need quick help on septic pump problem

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Old 11-06-11, 06:39 PM
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need quick help on septic pump problem

I have a mound septic system on my 2 bedroom 2 bath house. A mound, for those not familiar with them, is (to the best of my limited understanding) basically a conventional system that is set above ground level in perkable soil that has been trucked in to make (you guessed it) a mound. They are used where the native soil doesn't meet perk requirements.

I dont know much-there is a tank, which I believe is 1500 gallon. There is a pump set just below ground under an access cover. The pump pumps the fluids out/up into the mound field, the pumping I think is controlled by a pressure switch. Thats all I know, and may be a bit more than I know. I havent even seen the pump yet, but I will when the septic guy comes back in the morning when we are going to inspect it and clean it up.

Had the septic guy over real quick today because the pump wasn't working and liquids were overflowing into the yard. We pulled the electric box open and there was a mouse nest with some chewed wires, but it didn't appear that any had shorted. The pump plug showed clear signs of overheating, and one prong was nearly black and so was a label that was in the box. He disconnected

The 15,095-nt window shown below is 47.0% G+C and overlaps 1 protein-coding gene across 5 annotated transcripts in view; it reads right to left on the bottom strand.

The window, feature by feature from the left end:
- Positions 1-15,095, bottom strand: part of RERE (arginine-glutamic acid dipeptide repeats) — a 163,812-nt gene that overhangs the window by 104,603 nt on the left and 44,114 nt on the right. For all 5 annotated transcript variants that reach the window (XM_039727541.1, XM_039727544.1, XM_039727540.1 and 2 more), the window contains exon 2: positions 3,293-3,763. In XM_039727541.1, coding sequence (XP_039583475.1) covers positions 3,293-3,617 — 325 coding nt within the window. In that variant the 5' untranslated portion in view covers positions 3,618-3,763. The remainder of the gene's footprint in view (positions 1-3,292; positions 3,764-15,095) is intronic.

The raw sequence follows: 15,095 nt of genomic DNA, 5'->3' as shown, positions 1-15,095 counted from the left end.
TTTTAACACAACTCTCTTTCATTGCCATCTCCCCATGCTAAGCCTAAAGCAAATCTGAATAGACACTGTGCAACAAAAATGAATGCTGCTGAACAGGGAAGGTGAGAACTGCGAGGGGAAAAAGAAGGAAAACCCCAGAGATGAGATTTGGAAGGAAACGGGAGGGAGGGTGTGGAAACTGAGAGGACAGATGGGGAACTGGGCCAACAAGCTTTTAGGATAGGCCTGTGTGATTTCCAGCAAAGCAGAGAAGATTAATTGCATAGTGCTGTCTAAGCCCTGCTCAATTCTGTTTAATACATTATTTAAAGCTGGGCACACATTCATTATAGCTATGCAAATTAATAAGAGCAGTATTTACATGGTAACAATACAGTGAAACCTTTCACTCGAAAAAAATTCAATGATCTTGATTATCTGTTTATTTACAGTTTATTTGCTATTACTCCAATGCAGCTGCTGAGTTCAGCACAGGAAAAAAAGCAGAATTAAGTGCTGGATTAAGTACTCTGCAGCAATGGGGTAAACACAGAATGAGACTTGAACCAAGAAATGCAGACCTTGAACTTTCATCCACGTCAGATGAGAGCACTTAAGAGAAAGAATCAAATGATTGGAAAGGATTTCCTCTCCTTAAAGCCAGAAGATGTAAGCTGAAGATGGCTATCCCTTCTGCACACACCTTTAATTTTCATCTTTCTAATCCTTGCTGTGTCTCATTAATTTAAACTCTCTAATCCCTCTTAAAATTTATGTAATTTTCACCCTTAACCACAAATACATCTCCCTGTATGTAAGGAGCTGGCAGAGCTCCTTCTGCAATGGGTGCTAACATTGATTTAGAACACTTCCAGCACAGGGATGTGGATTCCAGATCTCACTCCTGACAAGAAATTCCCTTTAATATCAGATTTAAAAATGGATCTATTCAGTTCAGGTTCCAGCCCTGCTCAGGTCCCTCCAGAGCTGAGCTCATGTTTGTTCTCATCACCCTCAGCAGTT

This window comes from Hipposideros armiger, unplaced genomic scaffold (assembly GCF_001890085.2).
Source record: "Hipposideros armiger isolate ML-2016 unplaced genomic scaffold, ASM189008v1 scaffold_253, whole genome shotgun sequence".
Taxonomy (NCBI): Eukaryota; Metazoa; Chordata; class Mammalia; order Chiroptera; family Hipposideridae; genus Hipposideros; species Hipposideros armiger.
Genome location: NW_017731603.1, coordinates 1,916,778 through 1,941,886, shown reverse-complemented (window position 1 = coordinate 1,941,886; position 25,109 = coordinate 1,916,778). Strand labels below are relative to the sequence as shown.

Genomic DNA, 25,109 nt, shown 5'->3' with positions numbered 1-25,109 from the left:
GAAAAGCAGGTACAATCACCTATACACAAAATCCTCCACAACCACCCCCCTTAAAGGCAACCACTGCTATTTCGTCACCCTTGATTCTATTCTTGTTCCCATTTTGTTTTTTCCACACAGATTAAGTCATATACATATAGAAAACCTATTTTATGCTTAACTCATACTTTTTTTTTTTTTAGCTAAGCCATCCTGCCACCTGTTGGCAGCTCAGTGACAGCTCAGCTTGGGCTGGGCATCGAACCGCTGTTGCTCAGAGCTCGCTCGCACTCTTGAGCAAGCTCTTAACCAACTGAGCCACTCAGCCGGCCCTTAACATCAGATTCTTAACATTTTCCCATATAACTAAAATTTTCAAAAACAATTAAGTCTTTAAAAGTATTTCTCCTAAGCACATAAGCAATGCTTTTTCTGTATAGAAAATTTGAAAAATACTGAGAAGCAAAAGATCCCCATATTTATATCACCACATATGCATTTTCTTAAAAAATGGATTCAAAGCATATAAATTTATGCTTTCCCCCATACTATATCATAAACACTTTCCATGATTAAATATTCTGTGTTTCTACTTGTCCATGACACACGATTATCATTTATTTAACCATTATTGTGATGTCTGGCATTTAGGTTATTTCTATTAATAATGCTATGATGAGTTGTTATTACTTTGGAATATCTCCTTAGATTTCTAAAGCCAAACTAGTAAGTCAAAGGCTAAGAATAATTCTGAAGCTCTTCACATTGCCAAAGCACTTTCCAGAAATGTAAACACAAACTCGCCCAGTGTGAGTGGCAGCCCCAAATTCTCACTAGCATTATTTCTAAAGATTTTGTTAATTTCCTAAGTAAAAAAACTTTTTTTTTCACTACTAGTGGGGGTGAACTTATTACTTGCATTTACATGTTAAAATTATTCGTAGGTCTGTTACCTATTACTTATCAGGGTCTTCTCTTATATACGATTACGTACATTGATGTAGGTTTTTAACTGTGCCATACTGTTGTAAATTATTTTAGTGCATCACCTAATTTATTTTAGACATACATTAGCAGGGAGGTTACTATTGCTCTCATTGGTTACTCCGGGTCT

the pressure switch (I think thats what it was) the pump was plugged into and plugged the pump directly into a regular outlet. Pump came on and fluid levels went down, but the plug started heating up in just a few minutes, indicating there is still some problem.

He says the pump probably needs to be replaced, and he may be right. But this is several hundred dollars I dont have right now so I'd just like to make sure I can't get around it somehow. He doesn't think the chewed wires are the problem, but we will be able to fully inspect them tomorrow and make sure. He said we could try replacing the switch but that rarely cures this kind of problem, and since the plug still got hot when the switch wasn't in the line, I tend to agree. Just wondering if you have any ideas on how I might avoid replacing the whole pump, or how I can get a good one without spending $200-$300. The guy is a neighbor and I dont think he'd BS me. In fact he said just for the cost of pumping the tank tomorrow he'd show me how to replace the pump myself if I want to save money. I'd still have to buy the pump though.

I guess since the pump still pumps, I have a glimmer of hope that we can save it. It is 13 years old but I live alone so it isn't under a lot of stress.

Thats all I know now, tomorrow maybe I will know more about why the pump is overheating and what kind of pump it is.
 
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Old 11-07-11, 07:47 AM